But Chamnian's memory predates the existence of the Queen's Theater, dating back to a grim episode involving the old Wang Burapha palace. His recollection of the incident, which he claims occurred during World War Two, is not mentioned in any of the literature I've read about the palace or the theater:

"It was bombed!" he exclaimed. "Yup, that's right, they dropped a bomb on the palace during the war. Lots of people died. About 80 of them. I remember them pulling the bodies out of the rubble. Later, when they built the theater, ghosts of the dead used to come out some times. I never saw one, myself, but I remember the projectionist saying ghosts would hang out in the projection room, and sometimes on the balcony. They're still here in the parking lot, but I've never seen one. That's because I appease them everyday, like I've been doing for 55 years. Nope, they don't bother me at all."

Again, I've yet to find reference to a bomb being dropped on the Wang Burapha palace during World War Two, or any other violent incidents on the palace grounds, but Chamnian swore by it. The accounts I've read claim that the palace functioned as a girls school before it was sold to Mr. Kosin and torn down. It's possible that the Japanese Army used it for some purpose during World War Two and that it was consequently hit by an Allied bomb. If that's the case then it would stand to reason that most of the ghosts who haunt the theater are Japanese. But again, that's all just speculation. Nonetheless, it's nice to think that old Mr. Chamnian remembers a piece of World War Two history that has otherwise been forgotten.

Thursday, November 19, 2009

Rama Sam Yan - Bangkok, Thailand

T'was the day before Sunday
and all through the theater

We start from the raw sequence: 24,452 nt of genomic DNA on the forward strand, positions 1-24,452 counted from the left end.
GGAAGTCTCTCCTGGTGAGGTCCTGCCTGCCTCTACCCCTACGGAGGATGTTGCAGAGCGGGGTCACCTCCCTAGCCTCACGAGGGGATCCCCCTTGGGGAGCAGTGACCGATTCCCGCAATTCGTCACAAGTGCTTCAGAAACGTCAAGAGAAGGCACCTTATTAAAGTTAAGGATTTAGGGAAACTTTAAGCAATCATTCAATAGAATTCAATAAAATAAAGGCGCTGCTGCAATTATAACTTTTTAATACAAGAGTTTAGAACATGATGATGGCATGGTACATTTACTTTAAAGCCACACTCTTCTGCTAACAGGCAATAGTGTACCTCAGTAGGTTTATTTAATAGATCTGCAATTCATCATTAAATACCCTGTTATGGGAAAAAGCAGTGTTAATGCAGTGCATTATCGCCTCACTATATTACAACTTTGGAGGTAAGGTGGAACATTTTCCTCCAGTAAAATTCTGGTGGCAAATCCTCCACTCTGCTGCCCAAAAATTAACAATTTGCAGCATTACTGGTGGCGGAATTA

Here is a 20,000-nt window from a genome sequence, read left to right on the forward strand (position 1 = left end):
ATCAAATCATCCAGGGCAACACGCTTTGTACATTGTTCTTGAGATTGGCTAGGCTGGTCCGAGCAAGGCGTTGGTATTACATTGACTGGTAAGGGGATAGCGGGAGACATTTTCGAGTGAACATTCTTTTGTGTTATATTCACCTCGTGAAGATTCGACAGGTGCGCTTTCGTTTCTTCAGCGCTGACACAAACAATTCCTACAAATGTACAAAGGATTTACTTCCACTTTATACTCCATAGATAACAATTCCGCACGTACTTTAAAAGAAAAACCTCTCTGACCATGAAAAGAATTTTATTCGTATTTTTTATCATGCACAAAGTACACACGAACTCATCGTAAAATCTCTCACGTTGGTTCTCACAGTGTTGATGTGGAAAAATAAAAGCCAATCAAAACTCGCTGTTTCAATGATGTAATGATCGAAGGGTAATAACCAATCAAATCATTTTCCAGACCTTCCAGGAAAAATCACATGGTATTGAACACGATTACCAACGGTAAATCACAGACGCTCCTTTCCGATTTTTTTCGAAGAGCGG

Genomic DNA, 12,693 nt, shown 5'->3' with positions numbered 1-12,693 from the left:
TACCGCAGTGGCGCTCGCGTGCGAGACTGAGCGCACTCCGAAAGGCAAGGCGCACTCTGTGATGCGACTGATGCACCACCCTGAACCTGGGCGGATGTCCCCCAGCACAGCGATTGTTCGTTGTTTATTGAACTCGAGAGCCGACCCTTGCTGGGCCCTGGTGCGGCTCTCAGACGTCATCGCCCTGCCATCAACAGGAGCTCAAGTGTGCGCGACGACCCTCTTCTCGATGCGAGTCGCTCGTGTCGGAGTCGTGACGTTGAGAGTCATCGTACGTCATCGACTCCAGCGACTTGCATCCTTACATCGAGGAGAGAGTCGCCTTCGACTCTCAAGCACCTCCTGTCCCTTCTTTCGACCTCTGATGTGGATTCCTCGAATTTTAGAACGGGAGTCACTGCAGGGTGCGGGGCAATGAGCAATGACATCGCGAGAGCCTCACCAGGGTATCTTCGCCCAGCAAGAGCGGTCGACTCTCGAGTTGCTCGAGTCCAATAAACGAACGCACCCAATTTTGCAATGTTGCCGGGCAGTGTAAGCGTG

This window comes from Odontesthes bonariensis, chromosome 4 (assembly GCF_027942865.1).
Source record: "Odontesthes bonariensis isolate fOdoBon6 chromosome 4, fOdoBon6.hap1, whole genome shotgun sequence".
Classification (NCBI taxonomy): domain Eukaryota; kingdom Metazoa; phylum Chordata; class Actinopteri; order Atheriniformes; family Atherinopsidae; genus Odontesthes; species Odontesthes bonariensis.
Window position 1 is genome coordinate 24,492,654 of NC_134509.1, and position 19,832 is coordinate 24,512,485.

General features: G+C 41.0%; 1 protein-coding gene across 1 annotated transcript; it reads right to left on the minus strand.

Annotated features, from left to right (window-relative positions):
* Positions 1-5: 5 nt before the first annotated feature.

not a human was present
except two bums and a cleaner...

Even in a state of decrepitude, the Rama Sam Yan Theater inspires. Seldom have I seen a building of this caliber anywhere. As a venue for film, it must have been on another level. Film, however, was just one, albeit the most vital component of this complex. It seems that the person who conceived of the Rama had in mind more than simply a place to watch movies. He had a vision of the future. Conceptually, it was beyond the tacky temples of consumption embodied in the shopping mall with their branded multiplex theaters. Rather, the Rama was a center of production and play in one - a slightly Orwellian combination, if anything.

The Rama Sam Yan Theater stands on Rama IV Road, not far from Hualamphong Train Station. A highway overpass, now in the process of being resurfaced, rises in front of it.

The mind behind the masterpiece was apparently a notable player in Bangkok's erstwhile cinema scene, though I wasn't able to come up with a name. Another of his cinema contributions that I know of was the Sutthisan Rama, in the neighborhood of the same name.

A very spiffy sculpture is embedded in the exterior wall of the Rama Theater. Besides a theater, Rama contained bowling alleys, as is depicted in the sculpture.

I am a fan of this work of art!

Passing under the marquee, one enters a central atrium - five-stories high, with sky-lights in the ceiling. A stand-alone ticket booth occupies the center of the floor. It resembles a pagoda in a Japanese rock garden. The different ticket windows sold tickets at various prices, depending on where one sat.

The wrap-around balconies flanking the atrium led to offices along the perimeter. Several of those offices are still occupied, including one which houses a branch of Amway. Otherwise they are completely vacant like the rest of the building; a solitary work-place in a structural apparition. To the best of my knowledge the office space was always just that, not retail, which is why I say it was a center of production more than consumption. I could be wrong, though.

Bird's eye view of the ticket booth

In a glass case off to the side of the atrium lobby is a model of the entire Rama Sam Yan complex. At last, a full perspective of the scale of this structure. In the above photo you can see the slightly pitched roof in the center of the complex. That was the Rama Theater auditorium. The surrounding buildings appear to be more offices. In the rear you can see a another pitched roof building; a low one, but extremely broad. Was that where the bowling lanes were? It looks more like a factory space of some kind.